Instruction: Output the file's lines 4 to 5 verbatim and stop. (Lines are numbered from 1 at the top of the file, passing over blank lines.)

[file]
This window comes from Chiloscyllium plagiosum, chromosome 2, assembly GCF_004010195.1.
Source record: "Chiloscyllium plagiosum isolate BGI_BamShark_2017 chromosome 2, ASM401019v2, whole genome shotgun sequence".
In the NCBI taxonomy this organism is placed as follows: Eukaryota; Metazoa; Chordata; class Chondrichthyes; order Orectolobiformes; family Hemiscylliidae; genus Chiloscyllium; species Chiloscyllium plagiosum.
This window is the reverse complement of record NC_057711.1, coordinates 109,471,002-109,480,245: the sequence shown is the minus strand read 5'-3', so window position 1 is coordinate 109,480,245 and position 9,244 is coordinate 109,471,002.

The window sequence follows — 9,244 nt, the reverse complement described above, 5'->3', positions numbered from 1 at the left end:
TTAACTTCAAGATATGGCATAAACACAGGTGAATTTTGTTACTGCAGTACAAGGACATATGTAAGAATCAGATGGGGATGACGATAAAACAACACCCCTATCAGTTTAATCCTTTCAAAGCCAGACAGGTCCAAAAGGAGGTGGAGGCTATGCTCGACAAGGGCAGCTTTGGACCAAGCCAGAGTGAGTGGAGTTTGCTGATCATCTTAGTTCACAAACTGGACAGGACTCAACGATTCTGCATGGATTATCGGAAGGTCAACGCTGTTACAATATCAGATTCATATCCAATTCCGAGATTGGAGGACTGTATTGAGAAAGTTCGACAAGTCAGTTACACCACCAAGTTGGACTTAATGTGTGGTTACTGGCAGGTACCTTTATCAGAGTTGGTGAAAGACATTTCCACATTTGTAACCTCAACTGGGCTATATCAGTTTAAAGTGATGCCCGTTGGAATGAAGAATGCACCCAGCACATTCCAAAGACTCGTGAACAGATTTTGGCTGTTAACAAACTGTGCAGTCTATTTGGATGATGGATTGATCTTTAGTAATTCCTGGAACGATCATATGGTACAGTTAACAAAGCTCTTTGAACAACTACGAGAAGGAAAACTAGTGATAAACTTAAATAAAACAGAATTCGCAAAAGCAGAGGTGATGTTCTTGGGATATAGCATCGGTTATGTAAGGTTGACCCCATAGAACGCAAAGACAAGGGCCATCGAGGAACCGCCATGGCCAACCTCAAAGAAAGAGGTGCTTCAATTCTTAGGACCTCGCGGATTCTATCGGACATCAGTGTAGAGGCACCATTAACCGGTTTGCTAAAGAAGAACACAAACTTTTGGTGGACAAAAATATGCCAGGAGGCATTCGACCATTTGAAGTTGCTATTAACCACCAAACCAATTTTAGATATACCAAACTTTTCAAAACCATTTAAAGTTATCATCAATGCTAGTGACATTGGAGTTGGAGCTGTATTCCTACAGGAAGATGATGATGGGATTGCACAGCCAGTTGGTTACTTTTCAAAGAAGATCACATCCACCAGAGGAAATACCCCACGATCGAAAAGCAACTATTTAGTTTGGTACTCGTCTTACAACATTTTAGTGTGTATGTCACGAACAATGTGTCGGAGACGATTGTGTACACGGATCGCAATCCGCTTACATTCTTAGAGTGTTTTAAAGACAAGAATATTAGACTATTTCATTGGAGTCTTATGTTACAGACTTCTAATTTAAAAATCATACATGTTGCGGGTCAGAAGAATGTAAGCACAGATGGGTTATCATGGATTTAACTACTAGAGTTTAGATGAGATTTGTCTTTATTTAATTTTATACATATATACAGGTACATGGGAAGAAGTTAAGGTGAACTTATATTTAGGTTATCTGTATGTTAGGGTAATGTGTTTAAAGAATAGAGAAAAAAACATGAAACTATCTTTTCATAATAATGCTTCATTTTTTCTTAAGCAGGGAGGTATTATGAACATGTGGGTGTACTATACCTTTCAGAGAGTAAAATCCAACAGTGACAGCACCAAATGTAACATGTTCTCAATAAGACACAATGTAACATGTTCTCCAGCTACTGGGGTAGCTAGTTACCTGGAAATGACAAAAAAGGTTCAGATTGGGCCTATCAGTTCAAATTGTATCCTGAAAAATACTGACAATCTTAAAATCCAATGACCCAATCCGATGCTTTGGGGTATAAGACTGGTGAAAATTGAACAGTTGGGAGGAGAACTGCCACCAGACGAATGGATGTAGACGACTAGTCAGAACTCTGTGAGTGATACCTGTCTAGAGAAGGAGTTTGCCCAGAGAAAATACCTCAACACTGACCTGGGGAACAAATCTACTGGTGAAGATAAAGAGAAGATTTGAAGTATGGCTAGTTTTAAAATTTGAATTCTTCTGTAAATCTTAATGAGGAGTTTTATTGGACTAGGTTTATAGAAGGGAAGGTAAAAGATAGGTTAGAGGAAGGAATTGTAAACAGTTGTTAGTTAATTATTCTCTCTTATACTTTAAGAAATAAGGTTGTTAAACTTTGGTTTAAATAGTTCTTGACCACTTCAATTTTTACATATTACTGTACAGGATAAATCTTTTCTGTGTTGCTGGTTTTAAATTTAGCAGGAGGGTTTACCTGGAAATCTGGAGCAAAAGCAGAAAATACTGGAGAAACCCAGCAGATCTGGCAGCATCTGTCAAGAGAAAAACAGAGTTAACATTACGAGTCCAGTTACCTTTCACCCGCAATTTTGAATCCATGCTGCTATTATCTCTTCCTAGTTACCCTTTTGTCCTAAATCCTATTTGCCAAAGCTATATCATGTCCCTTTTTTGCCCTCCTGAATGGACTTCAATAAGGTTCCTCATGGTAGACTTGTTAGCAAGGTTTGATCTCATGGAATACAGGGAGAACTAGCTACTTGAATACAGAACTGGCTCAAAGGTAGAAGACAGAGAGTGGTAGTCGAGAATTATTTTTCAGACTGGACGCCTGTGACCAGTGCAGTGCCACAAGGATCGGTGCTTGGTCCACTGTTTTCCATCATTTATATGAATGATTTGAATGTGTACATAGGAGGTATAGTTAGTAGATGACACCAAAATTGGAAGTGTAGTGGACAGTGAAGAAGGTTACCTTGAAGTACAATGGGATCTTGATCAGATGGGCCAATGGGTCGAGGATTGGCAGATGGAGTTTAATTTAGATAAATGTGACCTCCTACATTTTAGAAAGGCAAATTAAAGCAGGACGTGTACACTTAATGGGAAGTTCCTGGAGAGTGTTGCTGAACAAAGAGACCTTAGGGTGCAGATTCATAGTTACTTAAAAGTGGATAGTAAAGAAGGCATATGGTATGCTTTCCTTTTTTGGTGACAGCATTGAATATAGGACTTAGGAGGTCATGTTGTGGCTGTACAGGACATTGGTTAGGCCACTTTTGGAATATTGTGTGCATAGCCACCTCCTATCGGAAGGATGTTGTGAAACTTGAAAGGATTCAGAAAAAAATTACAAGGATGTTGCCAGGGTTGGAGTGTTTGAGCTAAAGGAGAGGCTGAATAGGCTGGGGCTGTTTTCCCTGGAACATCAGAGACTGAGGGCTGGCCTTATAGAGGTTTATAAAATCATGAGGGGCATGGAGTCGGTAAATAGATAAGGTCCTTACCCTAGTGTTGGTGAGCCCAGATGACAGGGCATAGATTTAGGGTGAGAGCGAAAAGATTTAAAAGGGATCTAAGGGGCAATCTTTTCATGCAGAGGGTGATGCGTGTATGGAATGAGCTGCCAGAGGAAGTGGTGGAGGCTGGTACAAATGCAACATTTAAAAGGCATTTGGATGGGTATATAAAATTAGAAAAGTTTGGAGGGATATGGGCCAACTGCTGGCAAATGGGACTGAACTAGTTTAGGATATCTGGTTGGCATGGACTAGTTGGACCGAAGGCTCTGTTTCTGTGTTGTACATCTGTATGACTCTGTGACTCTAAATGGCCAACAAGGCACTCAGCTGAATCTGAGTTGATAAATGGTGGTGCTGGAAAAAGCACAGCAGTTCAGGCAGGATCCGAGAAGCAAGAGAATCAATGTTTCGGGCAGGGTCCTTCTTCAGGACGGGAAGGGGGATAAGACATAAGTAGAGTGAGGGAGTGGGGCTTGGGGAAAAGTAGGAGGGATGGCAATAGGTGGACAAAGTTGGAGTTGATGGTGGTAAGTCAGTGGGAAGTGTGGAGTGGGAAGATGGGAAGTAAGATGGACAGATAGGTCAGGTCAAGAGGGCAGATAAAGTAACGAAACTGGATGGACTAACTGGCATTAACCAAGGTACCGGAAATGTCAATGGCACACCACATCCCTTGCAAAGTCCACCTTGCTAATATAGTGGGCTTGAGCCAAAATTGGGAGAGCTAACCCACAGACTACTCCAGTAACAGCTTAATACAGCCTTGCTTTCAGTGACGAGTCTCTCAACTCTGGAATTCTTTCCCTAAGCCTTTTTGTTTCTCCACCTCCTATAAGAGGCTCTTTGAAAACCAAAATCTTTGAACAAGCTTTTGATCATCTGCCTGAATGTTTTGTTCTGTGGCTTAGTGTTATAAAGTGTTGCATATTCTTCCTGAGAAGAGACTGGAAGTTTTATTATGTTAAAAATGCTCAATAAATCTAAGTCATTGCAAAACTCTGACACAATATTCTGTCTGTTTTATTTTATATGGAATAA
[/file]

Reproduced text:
This window is the reverse complement of record NC_057711.1, coordinates 109,471,002-109,480,245: the sequence shown is the minus strand read 5'-3', so window position 1 is coordinate 109,480,245 and position 9,244 is coordinate 109,471,002.

The window sequence follows — 9,244 nt, the reverse complement described above, 5'->3', positions numbered from 1 at the left end: